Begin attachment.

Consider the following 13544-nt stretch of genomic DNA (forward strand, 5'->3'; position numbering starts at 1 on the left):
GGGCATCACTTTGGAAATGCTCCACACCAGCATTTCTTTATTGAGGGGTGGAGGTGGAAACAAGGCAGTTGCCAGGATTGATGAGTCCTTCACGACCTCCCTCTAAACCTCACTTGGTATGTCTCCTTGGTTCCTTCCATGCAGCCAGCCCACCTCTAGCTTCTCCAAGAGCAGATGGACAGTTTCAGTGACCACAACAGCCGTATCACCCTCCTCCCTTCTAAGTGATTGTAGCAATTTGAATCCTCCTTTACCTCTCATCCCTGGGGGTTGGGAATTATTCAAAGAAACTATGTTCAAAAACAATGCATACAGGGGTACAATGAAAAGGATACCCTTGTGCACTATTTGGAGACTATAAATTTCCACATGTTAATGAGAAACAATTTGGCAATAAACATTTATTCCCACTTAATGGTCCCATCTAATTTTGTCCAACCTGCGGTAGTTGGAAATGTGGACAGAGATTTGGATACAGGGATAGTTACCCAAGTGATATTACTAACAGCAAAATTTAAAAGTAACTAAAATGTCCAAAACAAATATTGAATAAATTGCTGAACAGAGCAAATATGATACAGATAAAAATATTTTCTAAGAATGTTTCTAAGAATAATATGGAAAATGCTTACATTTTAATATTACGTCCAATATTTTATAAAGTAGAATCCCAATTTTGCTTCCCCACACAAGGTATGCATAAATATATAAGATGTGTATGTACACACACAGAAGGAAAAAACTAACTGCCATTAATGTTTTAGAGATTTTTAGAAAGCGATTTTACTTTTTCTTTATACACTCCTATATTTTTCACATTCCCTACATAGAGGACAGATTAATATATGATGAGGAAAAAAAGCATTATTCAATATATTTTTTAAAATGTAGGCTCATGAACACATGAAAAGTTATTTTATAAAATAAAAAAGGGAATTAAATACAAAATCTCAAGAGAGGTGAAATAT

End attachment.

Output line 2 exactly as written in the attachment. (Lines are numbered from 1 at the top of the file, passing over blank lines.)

GGGCATCACTTTGGAAATGCTCCACACCAGCATTTCTTTATTGAGGGGTGGAGGTGGAAACAAGGCAGTTGCCAGGATTGATGAGTCCTTCACGACCTCCCTCTAAACCTCACTTGGTATGTCTCCTTGGTTCCTTCCATGCAGCCAGCCCACCTCTAGCTTCTCCAAGAGCAGATGGACAGTTTCAGTGACCACAACAGCCGTATCACCCTCCTCCCTTCTAAGTGATTGTAGCAATTTGAATCCTCCTTTACCTCTCATCCCTGGGGGTTGGGAATTATTCAAAGAAACTATGTTCAAAAACAATGCATACAGGGGTACAATGAAAAGGATACCCTTGTGCACTATTTGGAGACTATAAATTTCCACATGTTAATGAGAAACAATTTGGCAATAAACATTTATTCCCACTTAATGGTCCCATCTAATTTTGTCCAACCTGCGGTAGTTGGAAATGTGGACAGAGATTTGGATACAGGGATAGTTACCCAAGTGATATTACTAACAGCAAAATTTAAAAGTAACTAAAATGTCCAAAACAAATATTGAATAAATTGCTGAACAGAGCAAATATGATACAGATAAAAATATTTTCTAAGAATGTTTCTAAGAATAATATGGAAAATGCTTACATTTTAATATTACGTCCAATATTTTATAAAGTAGAATCCCAATTTTGCTTCCCCACACAAGGTATGCATAAATATATAAGATGTGTATGTACACACACAGAAGGAAAAAACTAACTGCCATTAATGTTTTAGAGATTTTTAGAAAGCGATTTTACTTTTTCTTTATACACTCCTATATTTTTCACATTCCCTACATAGAGGACAGATTAATATATGATGAGGAAAAAAAGCATTATTCAATATATTTTTTAAAATGTAGGCTCATGAACACATGAAAAGTTATTTTATAAAATAAAAAAGGGAATTAAATACAAAATCTCAAGAGAGGTGAAATAT